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Winter health advice

Winter health advice for people in Cumbria

LeafletNorovirus - An information leaflet for health and social care staff| 

Information for district nurses on norovirus|

To help people combat winter illness and ensure patients access the right health services to meet their needs, NHS Cumbria CCG has produced a four-page supplement providing advice and information entitled Keep calm to combat those common winter illnesses|.

A&E units across the county see thousands of patients every single day and with winter fast approaching and services already extremely busy, the NHS in Cumbria is urging people to think about how they use services most appropriately. 

There are many common winter ailments and illnesses now circulating in the community and most are easily treated at home or with advice from a pharmacist – with no need to see a doctor or nurse so keeping valuable appointments open for those who really need them and ease the pressures on busy A&E departments and the ambulance service.

Backed by partner NHS organisations in the region, the campaign will run throughout the Christmas holiday period, traditionally the busiest time of the year for the NHS and targets people who are usually in good health and perhaps wake up one morning feeling under the weather and don’t know what to do.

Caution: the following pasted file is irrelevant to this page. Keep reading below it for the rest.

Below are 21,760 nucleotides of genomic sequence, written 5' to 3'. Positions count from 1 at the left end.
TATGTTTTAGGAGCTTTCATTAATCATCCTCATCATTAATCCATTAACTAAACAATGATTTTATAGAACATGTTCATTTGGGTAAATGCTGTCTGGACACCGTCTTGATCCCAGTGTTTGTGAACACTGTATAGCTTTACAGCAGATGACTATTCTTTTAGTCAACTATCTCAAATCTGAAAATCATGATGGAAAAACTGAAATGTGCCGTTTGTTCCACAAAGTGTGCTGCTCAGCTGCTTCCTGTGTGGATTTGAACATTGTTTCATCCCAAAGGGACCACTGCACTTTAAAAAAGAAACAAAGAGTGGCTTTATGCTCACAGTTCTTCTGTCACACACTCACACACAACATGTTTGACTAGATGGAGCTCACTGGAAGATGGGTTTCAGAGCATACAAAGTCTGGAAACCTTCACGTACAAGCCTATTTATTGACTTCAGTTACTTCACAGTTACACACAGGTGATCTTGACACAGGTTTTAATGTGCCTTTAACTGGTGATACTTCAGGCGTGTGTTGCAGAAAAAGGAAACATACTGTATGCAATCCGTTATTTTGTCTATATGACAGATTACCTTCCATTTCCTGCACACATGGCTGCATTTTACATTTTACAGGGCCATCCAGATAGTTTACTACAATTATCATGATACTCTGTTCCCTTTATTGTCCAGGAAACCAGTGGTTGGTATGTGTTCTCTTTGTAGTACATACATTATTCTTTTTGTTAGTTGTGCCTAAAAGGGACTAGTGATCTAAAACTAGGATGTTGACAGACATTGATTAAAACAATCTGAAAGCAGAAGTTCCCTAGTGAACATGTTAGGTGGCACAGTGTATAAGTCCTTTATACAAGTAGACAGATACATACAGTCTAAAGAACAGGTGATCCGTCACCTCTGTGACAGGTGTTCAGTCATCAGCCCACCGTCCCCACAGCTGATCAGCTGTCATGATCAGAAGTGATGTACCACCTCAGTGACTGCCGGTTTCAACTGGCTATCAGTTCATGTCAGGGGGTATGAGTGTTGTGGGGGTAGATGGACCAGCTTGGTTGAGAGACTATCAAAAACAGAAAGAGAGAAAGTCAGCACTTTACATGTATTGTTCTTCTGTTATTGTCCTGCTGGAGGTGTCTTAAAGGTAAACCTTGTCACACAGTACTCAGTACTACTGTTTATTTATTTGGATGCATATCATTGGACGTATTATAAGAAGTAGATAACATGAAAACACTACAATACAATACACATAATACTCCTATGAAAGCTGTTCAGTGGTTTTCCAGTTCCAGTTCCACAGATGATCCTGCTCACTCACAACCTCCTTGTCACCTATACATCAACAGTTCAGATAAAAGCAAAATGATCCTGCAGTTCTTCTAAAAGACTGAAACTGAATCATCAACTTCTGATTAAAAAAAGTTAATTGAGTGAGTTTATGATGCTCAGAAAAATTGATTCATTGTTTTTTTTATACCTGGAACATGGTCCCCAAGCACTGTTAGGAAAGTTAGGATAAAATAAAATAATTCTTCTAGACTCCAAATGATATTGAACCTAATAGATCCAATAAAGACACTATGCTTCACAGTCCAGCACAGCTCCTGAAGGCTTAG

Dr David Rogers, NHS Cumbria Clinical Commissioning Group’s Medical Director, said: “Winter weather means more slips and trips – and generally more of us feeling unwell as we spend more time indoors and coughs, colds and other viruses are passed around our family, friends and colleagues at work.

“This all adds up to more of us having an accident or becoming unwell with a winter bug, meaning more people want to see their GP, attend accident and emergency or call 999.

“However, there is no need to panic as most normally healthy people with a winter illness do not need to see their GP or attend A&E – so our message this winter is ‘keep calm’.

“Most ailments can be treated at home or with the advice of your local pharmacist, with pain killers, rest and plenty of fluids. By doing this not only are you helping to reduce the spread of winter viruses to other vulnerable patients in NHS waiting rooms – you are also keeping appointments available for people who have serious health conditions that must see a doctor or nurse.”


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